I was kind of surprised there weren't more serious injuries. Under the best of circumstances, a CTA train is like a huge, mobile Shake N Bake bag. Chicago's the last major subway system to use DC power, which means the cars behave just like toy electric trains with cheap power packs. When you watch the positions people assume to avoid falling as the trains jerkily accelerate and decelerate, you get the feeling you're not observing commuters but poorly trained interpretive dancers.
Then there's CTAspeak. It's sort of like Airline English; less verbose, but containing no useful information. When a train stops, you hear a recording that says the train has stopped. For the first hour of last night's adventure, the engineer announced every fifteen minutes or so that we'd be moving "momentarily". Momentarily is is CTAspeak for "haven't got a clue."
A fellow passenger asked the engineer how one train could rear-end another, given their size, their slow speed, and the enormous number of signal lights along the line.
"She probably had a signal. You're supposed to stop, but it's kind of optional," he explained.
Kind of optional? You mean they're just there to add a festive railroad-y look to the surroundings?
When the power came back on, the operator apologized for the delay and said, "We'll get you where you're going as fast as we can.".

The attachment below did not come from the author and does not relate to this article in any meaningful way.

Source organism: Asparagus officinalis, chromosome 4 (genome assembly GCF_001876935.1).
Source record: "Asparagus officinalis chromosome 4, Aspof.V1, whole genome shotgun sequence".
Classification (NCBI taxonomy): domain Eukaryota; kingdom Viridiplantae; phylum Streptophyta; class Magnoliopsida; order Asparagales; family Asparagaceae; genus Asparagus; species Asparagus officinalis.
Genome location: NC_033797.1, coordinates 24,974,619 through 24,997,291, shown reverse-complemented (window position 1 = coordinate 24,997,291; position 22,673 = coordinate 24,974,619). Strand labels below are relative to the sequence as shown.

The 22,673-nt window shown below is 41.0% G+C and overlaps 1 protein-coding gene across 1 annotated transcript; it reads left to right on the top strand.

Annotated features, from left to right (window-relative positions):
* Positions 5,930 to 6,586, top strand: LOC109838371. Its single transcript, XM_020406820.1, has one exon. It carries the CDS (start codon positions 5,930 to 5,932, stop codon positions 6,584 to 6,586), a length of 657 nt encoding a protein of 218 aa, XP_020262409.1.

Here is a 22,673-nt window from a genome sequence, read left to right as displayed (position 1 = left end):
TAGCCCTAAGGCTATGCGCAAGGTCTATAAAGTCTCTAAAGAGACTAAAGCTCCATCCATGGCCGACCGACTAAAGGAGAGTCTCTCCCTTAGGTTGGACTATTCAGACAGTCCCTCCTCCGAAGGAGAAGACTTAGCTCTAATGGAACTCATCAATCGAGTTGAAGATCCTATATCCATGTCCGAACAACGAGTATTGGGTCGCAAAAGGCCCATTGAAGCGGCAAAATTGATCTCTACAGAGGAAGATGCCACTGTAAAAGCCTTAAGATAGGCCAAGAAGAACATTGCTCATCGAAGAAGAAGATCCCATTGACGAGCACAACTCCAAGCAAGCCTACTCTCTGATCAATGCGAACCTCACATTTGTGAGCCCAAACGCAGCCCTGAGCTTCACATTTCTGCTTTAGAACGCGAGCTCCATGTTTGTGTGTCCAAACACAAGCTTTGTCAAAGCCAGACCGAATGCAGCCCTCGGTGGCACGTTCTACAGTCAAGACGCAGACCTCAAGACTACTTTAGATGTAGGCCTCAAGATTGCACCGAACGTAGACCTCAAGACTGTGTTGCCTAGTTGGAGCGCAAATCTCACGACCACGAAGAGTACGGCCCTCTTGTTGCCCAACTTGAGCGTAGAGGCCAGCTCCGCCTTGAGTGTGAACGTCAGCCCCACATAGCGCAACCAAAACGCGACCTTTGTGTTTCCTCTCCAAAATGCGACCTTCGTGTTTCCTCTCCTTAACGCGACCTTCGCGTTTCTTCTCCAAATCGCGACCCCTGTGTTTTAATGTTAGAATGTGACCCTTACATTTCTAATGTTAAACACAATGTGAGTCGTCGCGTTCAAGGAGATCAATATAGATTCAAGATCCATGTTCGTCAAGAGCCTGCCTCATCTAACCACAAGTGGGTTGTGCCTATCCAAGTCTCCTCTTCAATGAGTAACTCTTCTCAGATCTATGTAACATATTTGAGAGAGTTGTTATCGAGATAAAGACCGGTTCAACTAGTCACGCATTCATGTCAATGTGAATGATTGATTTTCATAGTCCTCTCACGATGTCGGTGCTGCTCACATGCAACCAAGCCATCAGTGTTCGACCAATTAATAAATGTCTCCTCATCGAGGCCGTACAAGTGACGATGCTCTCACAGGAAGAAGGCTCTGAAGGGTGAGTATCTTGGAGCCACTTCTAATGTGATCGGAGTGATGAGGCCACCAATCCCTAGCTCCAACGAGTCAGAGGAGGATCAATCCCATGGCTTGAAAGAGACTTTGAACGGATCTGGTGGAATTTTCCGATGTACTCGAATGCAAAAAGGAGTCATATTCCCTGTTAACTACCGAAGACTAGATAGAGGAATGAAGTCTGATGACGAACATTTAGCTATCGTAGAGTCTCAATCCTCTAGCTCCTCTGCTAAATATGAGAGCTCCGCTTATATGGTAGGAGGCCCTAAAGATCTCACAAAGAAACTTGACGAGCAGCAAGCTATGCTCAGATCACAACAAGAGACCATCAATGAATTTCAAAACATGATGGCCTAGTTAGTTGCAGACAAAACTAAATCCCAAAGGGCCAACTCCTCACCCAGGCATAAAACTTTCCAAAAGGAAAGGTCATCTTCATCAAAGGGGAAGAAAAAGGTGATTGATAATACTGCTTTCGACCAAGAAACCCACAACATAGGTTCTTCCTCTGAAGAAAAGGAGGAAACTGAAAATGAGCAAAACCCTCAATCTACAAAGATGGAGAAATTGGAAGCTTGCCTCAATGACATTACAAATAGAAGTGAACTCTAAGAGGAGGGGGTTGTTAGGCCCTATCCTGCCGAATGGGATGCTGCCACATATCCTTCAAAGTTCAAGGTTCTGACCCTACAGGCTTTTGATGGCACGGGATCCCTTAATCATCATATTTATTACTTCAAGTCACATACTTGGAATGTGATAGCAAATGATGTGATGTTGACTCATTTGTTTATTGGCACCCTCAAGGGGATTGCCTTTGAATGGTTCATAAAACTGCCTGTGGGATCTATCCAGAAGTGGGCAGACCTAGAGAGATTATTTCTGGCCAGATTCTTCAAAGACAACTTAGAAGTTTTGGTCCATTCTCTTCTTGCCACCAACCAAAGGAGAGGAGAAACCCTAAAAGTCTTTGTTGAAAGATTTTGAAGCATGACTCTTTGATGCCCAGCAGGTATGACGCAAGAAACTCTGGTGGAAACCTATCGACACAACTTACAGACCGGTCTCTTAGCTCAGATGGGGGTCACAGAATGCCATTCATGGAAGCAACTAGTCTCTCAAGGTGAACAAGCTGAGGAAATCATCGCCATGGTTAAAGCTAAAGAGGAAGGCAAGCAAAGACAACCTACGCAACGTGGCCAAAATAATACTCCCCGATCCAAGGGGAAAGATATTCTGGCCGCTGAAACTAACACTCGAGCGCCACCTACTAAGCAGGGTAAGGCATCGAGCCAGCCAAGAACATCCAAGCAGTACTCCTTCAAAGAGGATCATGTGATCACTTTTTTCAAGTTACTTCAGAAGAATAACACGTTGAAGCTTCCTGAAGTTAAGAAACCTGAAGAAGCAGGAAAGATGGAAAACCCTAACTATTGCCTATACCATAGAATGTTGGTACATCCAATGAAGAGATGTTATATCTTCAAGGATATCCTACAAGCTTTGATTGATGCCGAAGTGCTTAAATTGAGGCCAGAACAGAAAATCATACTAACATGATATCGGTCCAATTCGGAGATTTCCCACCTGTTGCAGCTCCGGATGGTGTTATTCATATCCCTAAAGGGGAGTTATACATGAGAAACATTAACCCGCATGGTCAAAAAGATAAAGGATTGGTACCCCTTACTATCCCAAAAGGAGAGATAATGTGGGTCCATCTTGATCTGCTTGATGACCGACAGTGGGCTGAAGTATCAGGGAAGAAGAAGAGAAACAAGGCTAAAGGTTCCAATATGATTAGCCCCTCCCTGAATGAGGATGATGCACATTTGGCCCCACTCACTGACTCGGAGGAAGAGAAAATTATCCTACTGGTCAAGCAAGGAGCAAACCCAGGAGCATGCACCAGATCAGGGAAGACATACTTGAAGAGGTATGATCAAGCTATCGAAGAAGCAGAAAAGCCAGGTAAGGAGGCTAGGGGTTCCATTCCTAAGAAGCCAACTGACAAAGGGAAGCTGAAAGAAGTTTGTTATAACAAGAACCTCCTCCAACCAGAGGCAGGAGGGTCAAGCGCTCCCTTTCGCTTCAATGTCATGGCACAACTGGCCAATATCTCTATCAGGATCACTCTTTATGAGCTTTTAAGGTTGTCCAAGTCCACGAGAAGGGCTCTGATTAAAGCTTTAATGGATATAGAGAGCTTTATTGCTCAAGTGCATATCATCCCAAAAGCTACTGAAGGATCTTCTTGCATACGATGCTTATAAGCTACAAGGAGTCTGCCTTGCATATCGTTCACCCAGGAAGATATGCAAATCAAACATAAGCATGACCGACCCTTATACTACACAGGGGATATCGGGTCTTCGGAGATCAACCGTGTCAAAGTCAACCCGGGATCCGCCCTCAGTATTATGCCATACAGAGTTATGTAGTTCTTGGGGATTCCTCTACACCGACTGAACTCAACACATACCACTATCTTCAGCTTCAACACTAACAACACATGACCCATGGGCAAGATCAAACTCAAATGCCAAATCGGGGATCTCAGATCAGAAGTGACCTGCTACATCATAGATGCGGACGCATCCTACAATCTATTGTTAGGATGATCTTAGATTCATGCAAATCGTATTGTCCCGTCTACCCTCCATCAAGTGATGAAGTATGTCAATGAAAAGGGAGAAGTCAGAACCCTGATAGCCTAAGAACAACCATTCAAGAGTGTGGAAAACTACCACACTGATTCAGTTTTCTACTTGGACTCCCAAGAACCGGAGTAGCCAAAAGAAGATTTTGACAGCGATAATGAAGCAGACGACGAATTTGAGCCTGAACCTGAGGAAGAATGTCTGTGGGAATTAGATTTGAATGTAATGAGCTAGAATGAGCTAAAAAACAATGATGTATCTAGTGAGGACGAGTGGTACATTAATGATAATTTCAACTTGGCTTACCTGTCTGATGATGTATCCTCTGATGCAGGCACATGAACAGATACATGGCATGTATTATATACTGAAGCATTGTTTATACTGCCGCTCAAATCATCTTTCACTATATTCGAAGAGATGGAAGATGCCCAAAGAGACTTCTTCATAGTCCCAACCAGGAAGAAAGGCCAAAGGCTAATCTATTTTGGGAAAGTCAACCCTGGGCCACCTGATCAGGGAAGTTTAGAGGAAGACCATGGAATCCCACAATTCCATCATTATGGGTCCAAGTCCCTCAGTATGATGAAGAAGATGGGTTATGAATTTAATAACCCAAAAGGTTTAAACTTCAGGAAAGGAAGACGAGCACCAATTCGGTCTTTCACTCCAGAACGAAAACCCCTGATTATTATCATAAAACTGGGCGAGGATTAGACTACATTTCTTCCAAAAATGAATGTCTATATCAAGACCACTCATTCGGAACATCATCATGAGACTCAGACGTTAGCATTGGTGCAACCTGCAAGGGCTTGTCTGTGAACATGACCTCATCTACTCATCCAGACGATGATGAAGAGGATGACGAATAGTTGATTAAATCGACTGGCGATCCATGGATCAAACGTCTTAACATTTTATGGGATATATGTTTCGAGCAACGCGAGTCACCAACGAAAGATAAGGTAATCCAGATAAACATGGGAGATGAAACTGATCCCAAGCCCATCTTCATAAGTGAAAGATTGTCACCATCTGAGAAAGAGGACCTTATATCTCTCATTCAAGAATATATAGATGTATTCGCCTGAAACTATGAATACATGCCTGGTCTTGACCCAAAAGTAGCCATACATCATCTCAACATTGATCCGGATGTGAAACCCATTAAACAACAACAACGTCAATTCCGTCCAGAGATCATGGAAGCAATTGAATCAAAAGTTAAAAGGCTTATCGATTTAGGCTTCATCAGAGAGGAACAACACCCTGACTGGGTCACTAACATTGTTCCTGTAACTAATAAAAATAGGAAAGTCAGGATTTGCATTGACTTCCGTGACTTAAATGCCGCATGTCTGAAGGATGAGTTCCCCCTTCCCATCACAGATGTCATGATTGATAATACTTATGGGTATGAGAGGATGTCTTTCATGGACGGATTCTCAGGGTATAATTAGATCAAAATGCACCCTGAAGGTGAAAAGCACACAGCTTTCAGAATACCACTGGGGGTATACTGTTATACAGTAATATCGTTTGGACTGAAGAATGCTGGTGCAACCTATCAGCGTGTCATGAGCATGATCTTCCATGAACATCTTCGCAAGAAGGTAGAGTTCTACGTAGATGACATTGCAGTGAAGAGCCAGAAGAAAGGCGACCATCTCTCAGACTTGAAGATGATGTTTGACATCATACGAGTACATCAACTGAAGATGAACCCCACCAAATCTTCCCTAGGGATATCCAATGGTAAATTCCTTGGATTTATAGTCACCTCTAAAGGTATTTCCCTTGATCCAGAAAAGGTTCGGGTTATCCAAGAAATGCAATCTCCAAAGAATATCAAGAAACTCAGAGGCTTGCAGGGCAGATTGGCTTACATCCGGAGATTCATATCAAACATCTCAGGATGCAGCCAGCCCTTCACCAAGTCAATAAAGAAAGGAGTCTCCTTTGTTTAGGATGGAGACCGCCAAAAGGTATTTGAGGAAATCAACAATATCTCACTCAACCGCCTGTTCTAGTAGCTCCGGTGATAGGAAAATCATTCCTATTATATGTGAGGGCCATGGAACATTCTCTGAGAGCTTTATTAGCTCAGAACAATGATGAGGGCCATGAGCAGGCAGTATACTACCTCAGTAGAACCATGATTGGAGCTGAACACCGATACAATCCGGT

I yelled from my seat, "That's okay- take your time."
What the hell. I had already missed Anderson Cooper's show on CNN anyway.
Tuesday, February 03, 2004
Might as well make lemonade...
Let's not pick on Janet
Q: What's the difference between a grocery bag and Michael Jackson?
A: One is white, made of plastic, and isn't safe for children to play with, while the other is used to carry groceries.
(Thanks to Bruce, (aka the Sanity Inspector) on alt.quotations.)
Beulah, peel me a sablefish.
Flagellating a necrophilic hippophile...
A typesetting/closed captioning joke from Cartoon Network's Adult Swim:
We would like to apologize for the preceding font malfunction.
We assure you it was unrehearsed, unplanned, and completely unintentional.
Yep, this is pretty obvious...
Risky? You bet. And probably rather painful, considering where his brains are located.